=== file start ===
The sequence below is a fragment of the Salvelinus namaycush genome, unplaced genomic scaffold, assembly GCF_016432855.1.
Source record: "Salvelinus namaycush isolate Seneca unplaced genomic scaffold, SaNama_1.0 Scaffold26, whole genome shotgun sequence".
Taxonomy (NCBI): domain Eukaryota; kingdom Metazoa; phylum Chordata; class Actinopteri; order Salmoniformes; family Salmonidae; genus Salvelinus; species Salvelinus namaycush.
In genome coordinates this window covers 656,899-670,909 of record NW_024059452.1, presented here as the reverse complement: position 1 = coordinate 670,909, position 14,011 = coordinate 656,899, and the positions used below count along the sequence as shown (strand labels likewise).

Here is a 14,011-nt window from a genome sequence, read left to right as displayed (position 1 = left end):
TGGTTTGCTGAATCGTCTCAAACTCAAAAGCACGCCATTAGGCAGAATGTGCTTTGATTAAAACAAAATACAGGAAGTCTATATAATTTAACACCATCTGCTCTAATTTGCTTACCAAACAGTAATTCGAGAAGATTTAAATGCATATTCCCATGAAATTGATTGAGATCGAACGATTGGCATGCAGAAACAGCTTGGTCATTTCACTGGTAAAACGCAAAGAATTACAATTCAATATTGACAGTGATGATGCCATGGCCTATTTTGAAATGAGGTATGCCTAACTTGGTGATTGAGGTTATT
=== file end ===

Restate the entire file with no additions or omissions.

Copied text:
The sequence below is a fragment of the Salvelinus namaycush genome, unplaced genomic scaffold, assembly GCF_016432855.1.
Source record: "Salvelinus namaycush isolate Seneca unplaced genomic scaffold, SaNama_1.0 Scaffold26, whole genome shotgun sequence".
Taxonomy (NCBI): domain Eukaryota; kingdom Metazoa; phylum Chordata; class Actinopteri; order Salmoniformes; family Salmonidae; genus Salvelinus; species Salvelinus namaycush.
In genome coordinates this window covers 656,899-670,909 of record NW_024059452.1, presented here as the reverse complement: position 1 = coordinate 670,909, position 14,011 = coordinate 656,899, and the positions used below count along the sequence as shown (strand labels likewise).

Here is a 14,011-nt window from a genome sequence, read left to right as displayed (position 1 = left end):
TGGTTTGCTGAATCGTCTCAAACTCAAAAGCACGCCATTAGGCAGAATGTGCTTTGATTAAAACAAAATACAGGAAGTCTATATAATTTAACACCATCTGCTCTAATTTGCTTACCAAACAGTAATTCGAGAAGATTTAAATGCATATTCCCATGAAATTGATTGAGATCGAACGATTGGCATGCAGAAACAGCTTGGTCATTTCACTGGTAAAACGCAAAGAATTACAATTCAATATTGACAGTGATGATGCCATGGCCTATTTTGAAATGAGGTATGCCTAACTTGGTGATTGAGGTTATT